County to receive $3.4 million health grant
Many agencies assist families through various services in Finney County. But many parents or families in need of assistance don't know where to look for help.
Posted by Finney County Community Health Coalition on 10/12/2009
By Rachel Gray
Such is the pattern for many families across the country. In order to establish comprehensive communication between agencies and children in need, the Substance Abuse and Mental Health Services Administration (SAMHSA) will allocate $51 million through Project LAUNCH (Linking Actions for Unmet Needs in Children's Health).
For Finney County, $3.4 million will serve more than 600 families through a variety of services. The state of Kansas received $4.25 million from the grant, and Finney County will receive 80 percent of that money.
According to the SAMHSA Web site, Project LAUNCH works toward coordinated programs that take a comprehensive view of health. It addresses the physical, emotional, social and behavioral aspects of wellness. The public health approach addresses the health needs of the population rather than addressing only the health problems of individuals. Project LAUNCH seeks to improve outcomes at the individual and community levels by addressing risk factors that can lead to negative outcomes. It promotes protective factors that support resilience and healthy development, which can protect individuals from social, emotional, physical and behavioral problems.
For Finney County Health Coalition members, this means a tight network of agencies that can find help for those in need.
With the grant, coalition members hope to expand programs in the community, as well as promote home visits to those in need or children who are at-risk. They hope to expand USD 457 Parents as Teachers, expand mental health services and provide resources for a center that will provide a health care infrastructure for the entire community.
The Center for Children and Families at St. Catherine Hospital, 401 E. Spruce St., serves as the hub that links these networks of health care and will expand services and referrals to ensure community members get the proper assistance to meet their needs, said Verna Weber, executive director of the center. The center also provides life skills training and support systems for community members.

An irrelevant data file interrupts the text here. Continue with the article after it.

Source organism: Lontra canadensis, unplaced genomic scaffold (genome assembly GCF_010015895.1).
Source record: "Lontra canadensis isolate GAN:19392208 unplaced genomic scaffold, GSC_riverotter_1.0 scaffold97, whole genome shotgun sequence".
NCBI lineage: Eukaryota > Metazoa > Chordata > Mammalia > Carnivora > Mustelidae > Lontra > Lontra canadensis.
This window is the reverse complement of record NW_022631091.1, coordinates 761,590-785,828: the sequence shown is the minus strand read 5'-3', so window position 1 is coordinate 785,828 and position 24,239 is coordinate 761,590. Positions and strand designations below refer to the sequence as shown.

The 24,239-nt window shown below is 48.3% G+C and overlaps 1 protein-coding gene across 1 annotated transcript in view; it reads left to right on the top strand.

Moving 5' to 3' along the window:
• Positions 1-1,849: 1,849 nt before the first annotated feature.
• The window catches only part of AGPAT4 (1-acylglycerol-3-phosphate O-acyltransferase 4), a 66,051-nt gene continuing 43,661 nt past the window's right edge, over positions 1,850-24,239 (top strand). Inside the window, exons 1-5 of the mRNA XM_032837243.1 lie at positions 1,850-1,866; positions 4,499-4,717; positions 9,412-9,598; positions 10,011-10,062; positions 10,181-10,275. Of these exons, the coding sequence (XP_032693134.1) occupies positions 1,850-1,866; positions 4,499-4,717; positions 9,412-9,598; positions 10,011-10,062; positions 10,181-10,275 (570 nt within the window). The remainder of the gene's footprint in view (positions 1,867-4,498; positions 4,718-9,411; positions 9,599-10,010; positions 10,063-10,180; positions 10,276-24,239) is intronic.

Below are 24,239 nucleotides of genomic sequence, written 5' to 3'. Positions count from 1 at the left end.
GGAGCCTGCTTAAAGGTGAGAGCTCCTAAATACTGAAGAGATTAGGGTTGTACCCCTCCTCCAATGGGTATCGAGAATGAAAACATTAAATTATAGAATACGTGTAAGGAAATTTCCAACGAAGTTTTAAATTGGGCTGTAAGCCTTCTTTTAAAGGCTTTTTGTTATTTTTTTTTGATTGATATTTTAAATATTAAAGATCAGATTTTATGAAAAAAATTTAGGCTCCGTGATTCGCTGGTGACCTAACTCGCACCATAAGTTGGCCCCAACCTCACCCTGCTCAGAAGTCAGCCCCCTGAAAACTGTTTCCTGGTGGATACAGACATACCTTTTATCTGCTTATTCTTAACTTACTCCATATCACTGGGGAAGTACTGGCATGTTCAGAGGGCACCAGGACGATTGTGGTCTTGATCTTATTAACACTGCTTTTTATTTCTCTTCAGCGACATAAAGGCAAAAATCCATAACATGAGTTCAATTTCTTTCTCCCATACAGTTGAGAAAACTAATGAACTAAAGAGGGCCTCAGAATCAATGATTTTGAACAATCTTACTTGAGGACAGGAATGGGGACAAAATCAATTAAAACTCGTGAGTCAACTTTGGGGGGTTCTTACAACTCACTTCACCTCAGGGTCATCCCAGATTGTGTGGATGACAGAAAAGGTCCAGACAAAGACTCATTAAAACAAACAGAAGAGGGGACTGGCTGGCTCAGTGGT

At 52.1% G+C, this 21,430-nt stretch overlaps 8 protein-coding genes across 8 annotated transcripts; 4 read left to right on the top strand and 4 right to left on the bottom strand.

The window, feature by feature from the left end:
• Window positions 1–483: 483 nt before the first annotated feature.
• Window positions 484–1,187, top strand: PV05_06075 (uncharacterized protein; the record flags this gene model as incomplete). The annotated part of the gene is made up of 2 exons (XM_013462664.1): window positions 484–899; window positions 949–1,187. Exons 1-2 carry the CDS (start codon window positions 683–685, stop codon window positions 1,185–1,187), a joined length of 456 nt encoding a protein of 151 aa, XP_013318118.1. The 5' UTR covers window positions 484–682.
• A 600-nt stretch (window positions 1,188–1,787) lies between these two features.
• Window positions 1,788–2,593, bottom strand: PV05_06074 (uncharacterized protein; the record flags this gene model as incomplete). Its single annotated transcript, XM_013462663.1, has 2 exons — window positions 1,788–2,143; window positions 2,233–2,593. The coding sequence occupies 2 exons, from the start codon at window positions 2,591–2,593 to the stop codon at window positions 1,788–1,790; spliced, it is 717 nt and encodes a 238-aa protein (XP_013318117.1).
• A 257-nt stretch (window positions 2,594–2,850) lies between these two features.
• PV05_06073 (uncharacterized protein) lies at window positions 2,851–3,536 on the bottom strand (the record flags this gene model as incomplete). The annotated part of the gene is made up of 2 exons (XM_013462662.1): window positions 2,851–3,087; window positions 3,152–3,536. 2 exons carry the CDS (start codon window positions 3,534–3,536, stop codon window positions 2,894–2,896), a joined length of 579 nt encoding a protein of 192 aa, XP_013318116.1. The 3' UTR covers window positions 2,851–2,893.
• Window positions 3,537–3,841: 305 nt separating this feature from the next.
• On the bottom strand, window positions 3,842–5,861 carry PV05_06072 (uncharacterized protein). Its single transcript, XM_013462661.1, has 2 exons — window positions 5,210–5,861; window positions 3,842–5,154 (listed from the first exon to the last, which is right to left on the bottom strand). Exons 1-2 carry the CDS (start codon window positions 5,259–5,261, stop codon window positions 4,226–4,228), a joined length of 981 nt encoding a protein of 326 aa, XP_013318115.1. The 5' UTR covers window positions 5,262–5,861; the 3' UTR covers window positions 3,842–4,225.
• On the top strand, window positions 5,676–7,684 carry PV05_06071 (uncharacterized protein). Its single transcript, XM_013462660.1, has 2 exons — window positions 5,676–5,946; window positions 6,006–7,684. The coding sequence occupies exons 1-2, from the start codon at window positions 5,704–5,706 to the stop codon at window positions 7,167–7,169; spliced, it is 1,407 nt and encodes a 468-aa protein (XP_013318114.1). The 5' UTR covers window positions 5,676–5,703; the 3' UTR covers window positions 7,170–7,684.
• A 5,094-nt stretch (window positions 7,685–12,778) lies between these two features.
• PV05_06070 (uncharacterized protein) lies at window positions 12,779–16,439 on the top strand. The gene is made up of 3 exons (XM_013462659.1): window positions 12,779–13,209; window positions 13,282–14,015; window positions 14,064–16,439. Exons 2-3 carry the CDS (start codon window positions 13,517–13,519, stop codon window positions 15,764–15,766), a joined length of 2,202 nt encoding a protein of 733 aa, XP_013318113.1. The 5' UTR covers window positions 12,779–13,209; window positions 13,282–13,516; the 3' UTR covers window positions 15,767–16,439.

"We're thrilled we have this grant to create resources to help people," Weber said.
Lisa Knoll, development manager for the Kansas Children's Service League, represents KCSL on the county coalition. She said part of the aim to expand community services is to provide assistance for families who may not know about the services. She said at-risk children or unsure parents may be found in all homes.
"Good parents come and ask for help. And we've all needed advice or help at some point," she said.
"We're a more mobile community than we used to be," Knoll said, meaning families move to the area from other places, away from extended family. "Many families here don't have that support system of family to turn to for help. That's where these services come in."
Knoll said the grant would be used to expand services and programs for younger children. She said programs are in place for middle school-aged children and young adults, but more early childhood programs are necessary.
"From ages 0 to 10, these can be important years in determining if the children engage in at-risk behaviors," Knoll said. "We want to start prevention in early childhood," she said.
The grant was made possible through a collaborative effort from the University of Kansas, The Kansas Department of Health and Environment and the Finney County Health Coalition.
Finney County Help Desk: www.finneycountyhelpdesk.org/
For more information: http://projectlaunch.promoteprevent.org/